The Decision

The High Court declined the stay application.  There appears to have been no serious argument on whether the subject matter of the suit was indeed connected with the IA.  The issue was instead framed as whether D and E were parties to the arbitration agreement, which they had not signed.

Objectively, the arbitration agreement did not apply to D and E

Importantly, the Court held that the mere wording of the arbitration agreement, wide though it was, was insufficient to imply that it covered the Companies’ claims against D and E.  It was significant to the Court that the arbitration agreement had on a separate occasion been expressly incorporated into a deed (which was unrelated to this dispute).  This, the Court held, demonstrated that if parties intended to arbitrate disputes between the Companies and D and E, they could similarly have made an express provision to that end.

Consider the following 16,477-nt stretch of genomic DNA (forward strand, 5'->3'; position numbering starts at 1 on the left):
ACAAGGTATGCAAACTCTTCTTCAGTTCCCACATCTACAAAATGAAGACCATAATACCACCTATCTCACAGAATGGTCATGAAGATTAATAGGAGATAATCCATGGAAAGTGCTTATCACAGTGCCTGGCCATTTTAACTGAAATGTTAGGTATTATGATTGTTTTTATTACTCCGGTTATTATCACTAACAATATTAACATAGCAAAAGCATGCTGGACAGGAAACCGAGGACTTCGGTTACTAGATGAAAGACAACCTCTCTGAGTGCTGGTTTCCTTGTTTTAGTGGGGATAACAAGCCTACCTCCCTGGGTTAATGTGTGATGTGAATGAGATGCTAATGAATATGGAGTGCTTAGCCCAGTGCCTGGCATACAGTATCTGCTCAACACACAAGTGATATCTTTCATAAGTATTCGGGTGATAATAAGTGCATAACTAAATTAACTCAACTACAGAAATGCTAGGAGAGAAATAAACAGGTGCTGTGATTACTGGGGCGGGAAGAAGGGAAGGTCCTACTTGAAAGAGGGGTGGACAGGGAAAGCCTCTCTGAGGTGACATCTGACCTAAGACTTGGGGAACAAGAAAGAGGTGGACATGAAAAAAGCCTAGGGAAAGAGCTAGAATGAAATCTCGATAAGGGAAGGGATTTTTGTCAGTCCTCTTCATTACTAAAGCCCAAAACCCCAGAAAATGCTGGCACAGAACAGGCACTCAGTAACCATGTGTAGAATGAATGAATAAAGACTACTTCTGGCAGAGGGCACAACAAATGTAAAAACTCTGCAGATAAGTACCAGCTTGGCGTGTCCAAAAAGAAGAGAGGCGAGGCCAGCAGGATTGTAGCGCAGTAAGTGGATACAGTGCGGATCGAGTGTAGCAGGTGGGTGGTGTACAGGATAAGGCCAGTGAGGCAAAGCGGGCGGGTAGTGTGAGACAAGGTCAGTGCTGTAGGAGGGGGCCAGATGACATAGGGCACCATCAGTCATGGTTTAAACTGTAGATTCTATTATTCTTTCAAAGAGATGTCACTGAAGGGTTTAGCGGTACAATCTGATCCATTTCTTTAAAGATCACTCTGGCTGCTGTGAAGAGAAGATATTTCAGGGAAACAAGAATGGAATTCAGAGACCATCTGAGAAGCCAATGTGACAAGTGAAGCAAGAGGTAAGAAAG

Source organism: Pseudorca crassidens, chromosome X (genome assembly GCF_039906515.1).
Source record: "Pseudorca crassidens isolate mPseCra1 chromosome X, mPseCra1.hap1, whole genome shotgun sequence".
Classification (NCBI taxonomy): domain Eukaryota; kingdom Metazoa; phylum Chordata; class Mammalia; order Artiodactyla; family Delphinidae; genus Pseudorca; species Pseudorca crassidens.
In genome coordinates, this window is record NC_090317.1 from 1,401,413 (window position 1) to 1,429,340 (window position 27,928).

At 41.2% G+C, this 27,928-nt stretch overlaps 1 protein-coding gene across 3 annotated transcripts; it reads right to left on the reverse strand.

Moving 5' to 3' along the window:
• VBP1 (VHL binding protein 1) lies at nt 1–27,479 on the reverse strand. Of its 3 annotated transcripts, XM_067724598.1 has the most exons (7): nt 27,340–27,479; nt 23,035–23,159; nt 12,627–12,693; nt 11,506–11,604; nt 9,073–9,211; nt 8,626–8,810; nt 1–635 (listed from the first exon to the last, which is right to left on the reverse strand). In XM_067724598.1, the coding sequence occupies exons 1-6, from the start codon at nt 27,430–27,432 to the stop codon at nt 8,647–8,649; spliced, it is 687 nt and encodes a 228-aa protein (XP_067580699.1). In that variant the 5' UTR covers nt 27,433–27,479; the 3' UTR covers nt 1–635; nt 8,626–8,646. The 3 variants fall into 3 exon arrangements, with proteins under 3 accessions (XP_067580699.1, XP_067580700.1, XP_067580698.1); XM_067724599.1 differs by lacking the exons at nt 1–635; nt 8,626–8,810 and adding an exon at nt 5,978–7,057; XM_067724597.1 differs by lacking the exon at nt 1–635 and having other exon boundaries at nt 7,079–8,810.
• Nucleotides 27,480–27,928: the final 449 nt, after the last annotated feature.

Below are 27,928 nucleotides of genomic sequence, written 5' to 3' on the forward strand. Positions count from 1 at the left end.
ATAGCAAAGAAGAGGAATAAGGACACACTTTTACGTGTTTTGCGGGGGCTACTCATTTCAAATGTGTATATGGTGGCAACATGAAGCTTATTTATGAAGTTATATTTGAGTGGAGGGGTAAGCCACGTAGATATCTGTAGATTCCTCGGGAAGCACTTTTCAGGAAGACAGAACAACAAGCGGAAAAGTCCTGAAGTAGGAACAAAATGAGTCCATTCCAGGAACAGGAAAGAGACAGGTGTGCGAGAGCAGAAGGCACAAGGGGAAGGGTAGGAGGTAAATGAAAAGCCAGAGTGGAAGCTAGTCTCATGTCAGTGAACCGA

The Court concluded that nothing in the IA demonstrated the necessary objective intention to arbitrate the Companies’ claims against D and E, and in the absence of any other supporting circumstances or parties’ conduct, such intention simply was not there.  A clause in the IA, which provided that claims by Company A against D and E (as “Affiliates”) shall be prosecuted on behalf of Company A by directors of company F was found to be irrelevant, as it dealt only with who has the authority to prosecute, not with the mode of the dispute resolution.

Directors cannot rely on “agency principle” to compel arbitration